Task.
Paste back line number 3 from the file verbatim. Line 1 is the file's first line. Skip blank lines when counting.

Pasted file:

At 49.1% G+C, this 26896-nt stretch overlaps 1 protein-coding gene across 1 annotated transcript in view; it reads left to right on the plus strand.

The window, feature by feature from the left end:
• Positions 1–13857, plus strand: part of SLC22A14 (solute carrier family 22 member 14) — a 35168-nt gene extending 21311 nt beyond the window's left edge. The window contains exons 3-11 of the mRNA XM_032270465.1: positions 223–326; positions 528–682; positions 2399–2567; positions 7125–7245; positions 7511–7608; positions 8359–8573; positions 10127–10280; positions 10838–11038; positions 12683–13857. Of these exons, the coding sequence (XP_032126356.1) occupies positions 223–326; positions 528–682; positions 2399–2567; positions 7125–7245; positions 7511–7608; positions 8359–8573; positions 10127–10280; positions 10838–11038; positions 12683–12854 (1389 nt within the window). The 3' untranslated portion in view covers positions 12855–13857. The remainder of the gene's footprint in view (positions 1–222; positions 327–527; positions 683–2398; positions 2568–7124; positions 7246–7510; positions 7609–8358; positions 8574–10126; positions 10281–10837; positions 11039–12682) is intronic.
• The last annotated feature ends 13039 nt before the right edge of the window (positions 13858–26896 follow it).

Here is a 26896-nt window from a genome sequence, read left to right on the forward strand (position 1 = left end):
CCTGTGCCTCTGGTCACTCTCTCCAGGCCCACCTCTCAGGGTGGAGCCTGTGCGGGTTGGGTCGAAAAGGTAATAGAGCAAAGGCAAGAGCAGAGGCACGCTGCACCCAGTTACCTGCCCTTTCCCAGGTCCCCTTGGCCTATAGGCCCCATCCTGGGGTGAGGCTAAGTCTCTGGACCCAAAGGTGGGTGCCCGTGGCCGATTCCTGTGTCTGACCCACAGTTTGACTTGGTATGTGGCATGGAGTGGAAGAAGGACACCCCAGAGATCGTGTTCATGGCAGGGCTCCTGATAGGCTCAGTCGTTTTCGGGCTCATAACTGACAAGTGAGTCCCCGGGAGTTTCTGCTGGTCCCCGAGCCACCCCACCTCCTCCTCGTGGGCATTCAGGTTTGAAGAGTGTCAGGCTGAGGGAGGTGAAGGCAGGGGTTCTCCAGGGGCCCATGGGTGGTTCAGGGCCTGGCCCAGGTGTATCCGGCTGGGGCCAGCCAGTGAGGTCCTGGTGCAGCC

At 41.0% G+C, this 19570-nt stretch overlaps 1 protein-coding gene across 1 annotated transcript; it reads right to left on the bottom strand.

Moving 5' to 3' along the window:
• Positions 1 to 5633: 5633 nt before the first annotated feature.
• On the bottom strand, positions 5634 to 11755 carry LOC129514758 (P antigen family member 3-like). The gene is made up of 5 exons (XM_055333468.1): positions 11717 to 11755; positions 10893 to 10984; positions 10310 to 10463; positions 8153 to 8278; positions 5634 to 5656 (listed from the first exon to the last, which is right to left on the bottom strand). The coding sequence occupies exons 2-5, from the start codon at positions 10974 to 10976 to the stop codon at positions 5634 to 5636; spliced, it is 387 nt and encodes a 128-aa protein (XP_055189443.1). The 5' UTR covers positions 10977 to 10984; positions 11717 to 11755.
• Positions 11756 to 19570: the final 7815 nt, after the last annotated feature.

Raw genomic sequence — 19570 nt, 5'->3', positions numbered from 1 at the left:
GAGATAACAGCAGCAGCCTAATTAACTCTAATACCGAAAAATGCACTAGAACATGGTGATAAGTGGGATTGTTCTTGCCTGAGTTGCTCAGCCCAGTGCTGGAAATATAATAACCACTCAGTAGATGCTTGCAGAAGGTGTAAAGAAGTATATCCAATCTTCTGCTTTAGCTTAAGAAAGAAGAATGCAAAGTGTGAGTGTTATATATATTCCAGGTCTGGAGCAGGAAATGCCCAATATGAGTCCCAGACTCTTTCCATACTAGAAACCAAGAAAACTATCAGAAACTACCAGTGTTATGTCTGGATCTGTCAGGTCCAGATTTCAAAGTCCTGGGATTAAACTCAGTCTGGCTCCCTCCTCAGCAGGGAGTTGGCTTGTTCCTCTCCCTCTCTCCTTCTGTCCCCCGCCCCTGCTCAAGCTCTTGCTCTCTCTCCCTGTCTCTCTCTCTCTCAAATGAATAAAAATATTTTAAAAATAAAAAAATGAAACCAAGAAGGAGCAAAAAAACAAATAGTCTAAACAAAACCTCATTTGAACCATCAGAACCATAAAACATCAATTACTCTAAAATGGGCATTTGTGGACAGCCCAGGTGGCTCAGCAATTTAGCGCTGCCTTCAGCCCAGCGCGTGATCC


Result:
• Positions 1–13857, plus strand: part of SLC22A14 (solute carrier family 22 member 14) — a 35168-nt gene extending 21311 nt beyond the window's left edge. The window contains exons 3-11 of the mRNA XM_032270465.1: positions 223–326; positions 528–682; positions 2399–2567; positions 7125–7245; positions 7511–7608; positions 8359–8573; positions 10127–10280; positions 10838–11038; positions 12683–13857. Of these exons, the coding sequence (XP_032126356.1) occupies positions 223–326; positions 528–682; positions 2399–2567; positions 7125–7245; positions 7511–7608; positions 8359–8573; positions 10127–10280; positions 10838–11038; positions 12683–12854 (1389 nt within the window). The 3' untranslated portion in view covers positions 12855–13857. The remainder of the gene's footprint in view (positions 1–222; positions 327–527; positions 683–2398; positions 2568–7124; positions 7246–7510; positions 7609–8358; positions 8574–10126; positions 10281–10837; positions 11039–12682) is intronic.